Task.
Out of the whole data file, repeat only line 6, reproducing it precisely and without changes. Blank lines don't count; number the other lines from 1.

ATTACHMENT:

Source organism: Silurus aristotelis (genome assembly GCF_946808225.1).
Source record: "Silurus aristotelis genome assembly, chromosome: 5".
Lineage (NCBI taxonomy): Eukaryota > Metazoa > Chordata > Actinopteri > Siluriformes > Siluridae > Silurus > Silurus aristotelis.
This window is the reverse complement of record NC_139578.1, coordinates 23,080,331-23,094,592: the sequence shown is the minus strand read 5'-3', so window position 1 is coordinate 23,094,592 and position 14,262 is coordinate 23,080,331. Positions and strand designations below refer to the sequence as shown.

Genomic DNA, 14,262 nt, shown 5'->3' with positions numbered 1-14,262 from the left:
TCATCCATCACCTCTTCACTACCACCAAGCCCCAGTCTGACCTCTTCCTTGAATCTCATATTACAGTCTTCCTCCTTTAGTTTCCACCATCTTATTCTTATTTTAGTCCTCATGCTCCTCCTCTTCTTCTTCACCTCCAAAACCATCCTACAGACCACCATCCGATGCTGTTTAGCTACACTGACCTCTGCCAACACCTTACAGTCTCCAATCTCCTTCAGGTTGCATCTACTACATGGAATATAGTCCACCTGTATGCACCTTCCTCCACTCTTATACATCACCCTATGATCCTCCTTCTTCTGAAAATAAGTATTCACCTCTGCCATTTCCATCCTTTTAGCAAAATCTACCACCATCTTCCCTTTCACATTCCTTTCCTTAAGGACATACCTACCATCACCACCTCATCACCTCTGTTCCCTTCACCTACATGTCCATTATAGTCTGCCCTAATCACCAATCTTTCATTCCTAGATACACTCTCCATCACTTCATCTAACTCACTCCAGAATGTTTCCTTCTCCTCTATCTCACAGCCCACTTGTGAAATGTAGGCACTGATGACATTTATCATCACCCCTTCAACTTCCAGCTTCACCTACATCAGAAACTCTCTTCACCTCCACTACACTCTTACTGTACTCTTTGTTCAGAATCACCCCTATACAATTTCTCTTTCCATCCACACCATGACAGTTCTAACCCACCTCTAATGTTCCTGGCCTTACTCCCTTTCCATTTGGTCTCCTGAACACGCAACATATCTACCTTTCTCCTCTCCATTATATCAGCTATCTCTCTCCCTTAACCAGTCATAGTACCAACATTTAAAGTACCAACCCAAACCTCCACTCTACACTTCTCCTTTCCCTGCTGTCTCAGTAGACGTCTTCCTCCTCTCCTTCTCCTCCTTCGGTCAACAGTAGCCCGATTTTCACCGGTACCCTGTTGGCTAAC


TCATCCATCACCTCTTCACTACCACCAAGCCCCAGTCTGACCTCTTCCTTGAATCTCATATTACAGTCTTCCTCCTTTAGTTTCCACCATCTTATTCTTATTTTAGTCCTCATGCTCCTCCTCTTCTTCTTCACCTCCAAAACCATCCTACAGACCACCATCCGATGCTGTTTAGCTACACTGACCTCTGCCAACACCTTACAGTCTCCAATCTCCTTCAGGTTGCATCTACTACATGGAATATAGTCCACCTGTATGCACCTTCCTCCACTCTTATACATCACCCTATGATCCTCCTTCTTCTGAAAATAAGTATTCACCTCTGCCATTTCCATCCTTTTAGCAAAATCTACCACCATCTTCCCTTTCACATTCCTTTCCTTAAGGACATACCTACCATCACCACCTCATCACCTCTGTTCCCTTCACCTACATGTCCATTATAGTCTGCCCTAATCACCAATCTTTCATTCCTAGATACACTCTCCATCACTTCATCTAACTCACTCCAGAATGTTTCCTTCTCCTCTATCTCACAGCCCACTTGTGAAATGTAGGCACTGATGACATTTATCATCACCCCTTCAACTTCCAGCTTCACCTACATCAGAAACTCTCTTCACCTCCACTACACTCTTACTGTACTCTTTGTTCAGAATCACCCCTATACAATTTCTCTTTCCATCCACACCATGACAGTTCTAACCCACCTCTAATGTTCCTGGCCTTACTCCCTTTCCATTTGGTCTCCTGAACACGCAACATATCTACCTTTCTCCTCTCCATTATATCAGCTATCTCTCTCCCTTAACCAGTCATAGTACCAACATTTAAAGTACCAACCCAAACCTCCACTCTACACTTCTCCTTTCCCTGCTGTCTCAGTAGACGTCTTCCTCCTCTCCTTCTCCTCCTTCGGTCAACAGTAGCCCGATTTTCACCGGTACCCTGTTGGCTAAC